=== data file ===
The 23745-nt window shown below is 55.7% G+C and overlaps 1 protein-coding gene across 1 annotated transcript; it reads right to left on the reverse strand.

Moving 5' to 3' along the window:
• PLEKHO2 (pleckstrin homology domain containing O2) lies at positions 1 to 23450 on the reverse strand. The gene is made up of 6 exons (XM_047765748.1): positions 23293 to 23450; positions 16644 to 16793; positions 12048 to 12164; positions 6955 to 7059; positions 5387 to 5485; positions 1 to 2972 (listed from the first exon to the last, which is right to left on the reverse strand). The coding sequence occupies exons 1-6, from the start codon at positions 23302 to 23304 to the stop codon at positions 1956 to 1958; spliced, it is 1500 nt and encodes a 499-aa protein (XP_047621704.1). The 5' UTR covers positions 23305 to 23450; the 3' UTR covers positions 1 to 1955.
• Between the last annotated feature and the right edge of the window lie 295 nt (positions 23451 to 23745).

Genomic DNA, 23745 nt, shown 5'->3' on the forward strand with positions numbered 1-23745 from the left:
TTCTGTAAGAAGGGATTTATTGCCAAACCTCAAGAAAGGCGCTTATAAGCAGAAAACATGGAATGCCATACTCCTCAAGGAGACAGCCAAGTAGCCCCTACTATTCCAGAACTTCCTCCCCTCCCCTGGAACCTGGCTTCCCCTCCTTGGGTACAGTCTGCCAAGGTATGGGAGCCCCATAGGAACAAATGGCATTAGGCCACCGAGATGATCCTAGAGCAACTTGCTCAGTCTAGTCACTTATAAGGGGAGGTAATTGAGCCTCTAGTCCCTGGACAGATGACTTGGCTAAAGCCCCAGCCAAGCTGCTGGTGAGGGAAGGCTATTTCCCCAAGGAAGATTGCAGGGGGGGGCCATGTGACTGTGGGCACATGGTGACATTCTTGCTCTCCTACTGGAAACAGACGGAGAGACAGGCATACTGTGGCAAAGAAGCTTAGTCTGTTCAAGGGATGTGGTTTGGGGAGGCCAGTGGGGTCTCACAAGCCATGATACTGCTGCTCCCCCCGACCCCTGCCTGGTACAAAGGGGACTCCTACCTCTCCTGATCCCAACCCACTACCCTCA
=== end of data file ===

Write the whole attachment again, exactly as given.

The 23745-nt window shown below is 55.7% G+C and overlaps 1 protein-coding gene across 1 annotated transcript; it reads right to left on the reverse strand.

Moving 5' to 3' along the window:
• PLEKHO2 (pleckstrin homology domain containing O2) lies at positions 1 to 23450 on the reverse strand. The gene is made up of 6 exons (XM_047765748.1): positions 23293 to 23450; positions 16644 to 16793; positions 12048 to 12164; positions 6955 to 7059; positions 5387 to 5485; positions 1 to 2972 (listed from the first exon to the last, which is right to left on the reverse strand). The coding sequence occupies exons 1-6, from the start codon at positions 23302 to 23304 to the stop codon at positions 1956 to 1958; spliced, it is 1500 nt and encodes a 499-aa protein (XP_047621704.1). The 5' UTR covers positions 23305 to 23450; the 3' UTR covers positions 1 to 1955.
• Between the last annotated feature and the right edge of the window lie 295 nt (positions 23451 to 23745).

Genomic DNA, 23745 nt, shown 5'->3' on the forward strand with positions numbered 1-23745 from the left:
TTCTGTAAGAAGGGATTTATTGCCAAACCTCAAGAAAGGCGCTTATAAGCAGAAAACATGGAATGCCATACTCCTCAAGGAGACAGCCAAGTAGCCCCTACTATTCCAGAACTTCCTCCCCTCCCCTGGAACCTGGCTTCCCCTCCTTGGGTACAGTCTGCCAAGGTATGGGAGCCCCATAGGAACAAATGGCATTAGGCCACCGAGATGATCCTAGAGCAACTTGCTCAGTCTAGTCACTTATAAGGGGAGGTAATTGAGCCTCTAGTCCCTGGACAGATGACTTGGCTAAAGCCCCAGCCAAGCTGCTGGTGAGGGAAGGCTATTTCCCCAAGGAAGATTGCAGGGGGGGGCCATGTGACTGTGGGCACATGGTGACATTCTTGCTCTCCTACTGGAAACAGACGGAGAGACAGGCATACTGTGGCAAAGAAGCTTAGTCTGTTCAAGGGATGTGGTTTGGGGAGGCCAGTGGGGTCTCACAAGCCATGATACTGCTGCTCCCCCCGACCCCTGCCTGGTACAAAGGGGACTCCTACCTCTCCTGATCCCAACCCACTACCCTCA